They backed off a week before the match. He healed and relaxed. Played with his kids and cooked.
Only the fighting remained.
Setting a tone
Pedersen starts strong. He bobs on his feet, throwing punches. There is a momentary slip, but when Trejo lunges to take advantage, Pedersen grabs his younger opponent and drops him to the mat.
The men grapple on the floor of the ring. Pedersen gains position over Trejo and gets in a solid right hand. Trejo wraps his arms around Pedersen’s back to keep him from rising up and landing more punches.
Trejo tries to buck his opponent, but Pedersen won’t relent. A flurry of blows and the crowd is howling.
Inside Pedersen’s head, the fight is happening in slow motion. He watches himself from somewhere else. It’s noisy. He can hear the coaches barking instructions.
Three minutes and the round ends.
Out of gas
He’s spent too much energy.
A fighter is a little like a card player. He gets a pile of chips at the start of the night. He can use them however he likes, but needs his stack to last the entire contest.
As he catches his breath in the corner, Pedersen realizes he’s used too many chips. Precious adrenaline is surging through his body. If the fight goes long, there might not be enough to carry him through.
Slow your mind, he thinks.
Another fast start
The second round begins like the first. A flurry of blows at the center of the ring. The fighters go to the ground. This time, Trejo comes out on top.
Pedersen manages to gain back his feet and pushes Trejo into the cage. The crowd cheers its appreciation and screams again when the older fighter slams his opponent back to the canvas floor. He straddles Trejo and lands multiple blows to his face.
It seems like Pedersen is headed for the win. He’s in control. The crowd is behind him. But just then, Trejo breaks free and gains position over Pedersen.
Now it’s Trejo’s turn to unleash a flurry of blows. Pedersen’s body is up against the side of the cage. He’s quickly gone from winning to enduring.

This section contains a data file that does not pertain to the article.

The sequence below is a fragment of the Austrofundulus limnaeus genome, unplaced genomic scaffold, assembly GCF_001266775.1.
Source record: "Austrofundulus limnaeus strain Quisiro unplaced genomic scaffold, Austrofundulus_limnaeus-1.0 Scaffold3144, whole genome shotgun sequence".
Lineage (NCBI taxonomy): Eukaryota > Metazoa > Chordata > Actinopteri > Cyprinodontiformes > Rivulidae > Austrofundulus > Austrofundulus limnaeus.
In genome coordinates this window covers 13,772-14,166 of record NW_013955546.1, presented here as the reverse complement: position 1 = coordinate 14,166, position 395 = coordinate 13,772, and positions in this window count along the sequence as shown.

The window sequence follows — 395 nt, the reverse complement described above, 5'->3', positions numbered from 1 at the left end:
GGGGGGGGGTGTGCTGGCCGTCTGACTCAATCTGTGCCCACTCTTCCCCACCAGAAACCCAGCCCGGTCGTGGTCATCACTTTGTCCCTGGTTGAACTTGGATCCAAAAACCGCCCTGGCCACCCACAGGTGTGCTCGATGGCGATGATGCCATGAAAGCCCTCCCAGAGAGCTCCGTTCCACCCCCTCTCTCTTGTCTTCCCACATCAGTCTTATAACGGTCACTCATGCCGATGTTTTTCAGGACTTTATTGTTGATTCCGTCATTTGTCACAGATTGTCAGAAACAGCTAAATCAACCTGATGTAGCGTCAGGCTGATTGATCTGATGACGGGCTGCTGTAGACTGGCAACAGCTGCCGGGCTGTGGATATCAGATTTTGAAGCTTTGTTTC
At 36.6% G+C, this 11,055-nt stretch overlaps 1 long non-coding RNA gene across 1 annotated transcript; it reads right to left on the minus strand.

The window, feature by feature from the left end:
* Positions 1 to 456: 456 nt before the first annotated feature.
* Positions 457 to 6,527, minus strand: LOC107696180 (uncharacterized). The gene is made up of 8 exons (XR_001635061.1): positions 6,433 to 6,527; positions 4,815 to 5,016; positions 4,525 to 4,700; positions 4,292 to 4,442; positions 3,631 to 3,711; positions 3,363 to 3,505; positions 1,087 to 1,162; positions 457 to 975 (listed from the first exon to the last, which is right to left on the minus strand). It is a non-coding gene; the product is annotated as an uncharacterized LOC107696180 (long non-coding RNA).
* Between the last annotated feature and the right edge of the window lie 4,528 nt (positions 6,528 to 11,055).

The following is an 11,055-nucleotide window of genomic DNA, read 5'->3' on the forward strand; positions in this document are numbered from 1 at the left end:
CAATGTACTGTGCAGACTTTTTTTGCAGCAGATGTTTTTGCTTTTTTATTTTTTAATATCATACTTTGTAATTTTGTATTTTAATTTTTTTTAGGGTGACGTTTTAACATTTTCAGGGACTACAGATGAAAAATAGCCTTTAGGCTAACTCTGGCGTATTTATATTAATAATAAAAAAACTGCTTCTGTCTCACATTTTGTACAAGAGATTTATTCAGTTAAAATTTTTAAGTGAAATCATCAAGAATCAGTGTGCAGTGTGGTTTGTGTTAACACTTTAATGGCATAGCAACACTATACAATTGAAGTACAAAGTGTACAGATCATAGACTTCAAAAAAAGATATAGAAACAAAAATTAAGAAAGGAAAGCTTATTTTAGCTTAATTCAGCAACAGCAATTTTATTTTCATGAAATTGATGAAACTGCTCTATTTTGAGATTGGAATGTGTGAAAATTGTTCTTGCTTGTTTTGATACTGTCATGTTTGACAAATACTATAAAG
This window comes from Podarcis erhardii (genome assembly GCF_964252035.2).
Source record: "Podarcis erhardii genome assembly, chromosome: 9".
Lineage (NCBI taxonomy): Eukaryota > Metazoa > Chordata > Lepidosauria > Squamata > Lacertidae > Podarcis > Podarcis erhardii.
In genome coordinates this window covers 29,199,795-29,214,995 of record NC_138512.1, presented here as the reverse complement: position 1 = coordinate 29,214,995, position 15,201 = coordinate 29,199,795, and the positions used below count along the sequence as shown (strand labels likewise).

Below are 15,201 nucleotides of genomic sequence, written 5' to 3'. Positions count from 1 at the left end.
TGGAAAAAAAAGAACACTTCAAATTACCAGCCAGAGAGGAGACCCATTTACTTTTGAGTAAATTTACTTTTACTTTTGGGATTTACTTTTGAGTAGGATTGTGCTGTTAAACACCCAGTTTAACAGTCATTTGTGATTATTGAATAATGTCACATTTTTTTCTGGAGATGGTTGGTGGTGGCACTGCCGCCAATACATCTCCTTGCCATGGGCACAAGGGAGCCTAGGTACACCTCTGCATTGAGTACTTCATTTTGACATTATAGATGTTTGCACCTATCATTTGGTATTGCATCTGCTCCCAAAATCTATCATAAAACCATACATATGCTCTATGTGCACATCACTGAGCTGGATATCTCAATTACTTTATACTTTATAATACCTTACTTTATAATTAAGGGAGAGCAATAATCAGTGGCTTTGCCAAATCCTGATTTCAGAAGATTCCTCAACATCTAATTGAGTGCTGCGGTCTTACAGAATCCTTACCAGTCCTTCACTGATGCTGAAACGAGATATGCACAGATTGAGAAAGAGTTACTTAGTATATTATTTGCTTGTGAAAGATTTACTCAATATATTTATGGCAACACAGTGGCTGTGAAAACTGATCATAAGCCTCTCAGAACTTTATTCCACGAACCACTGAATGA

“Finish him, Jesse,” someone yells from the dark of the hall.
Pedersen tries to break free, but his strength fails him. His body won’t respond to his commands. It’s like wrestling in mud.
The round ends with Pedersen lying face down on the canvas, protecting himself as best he can. When he rises, the stage lights reveal blood smeared across his face.
No turning back
Sandy Pedersen was nervous about her son’s decision to fight.
She knew well his penchant for adventure. When he set his mind on something, nothing would dissuade him.
“You’ve got three young children at home,” she told him, when she learned about the match. “What if something happens to you?”
“There is no discussion,” he replied. “I’m going to do it.”
Despite her concerns, Sandy reserved a VIP table near the action. She wasn’t sure about actually watching the fight. No mother wants to see her child get hurt, she said.
She joked about going for a cigarette break, although she doesn’t actually smoke. She ultimately stayed.
“I watched the whole thing,” she will say a few hours later. “I’m sorry I did.”
One more round
Pedersen sits in his corner, heaving in big breaths. Across the hexagon, Trejo stands waiting.
The final round begins. Pedersen is impossibly tired. Like being strapped to chains and put in the mud.
He’s no longer thinking about winning. He simply wants to finish. No submission. No knockout.
Pedersen’s wife, Sara, is standing as close to the ring as she can. She leans forward, yelling encouragement to her husband.
The men trade blows and Pedersen pushes Trejo into the cage. Trejo grabs his winded opponent and throws him down to the canvas. Pedersen tries to rise, but before he can regain his feet, Trejo is on him.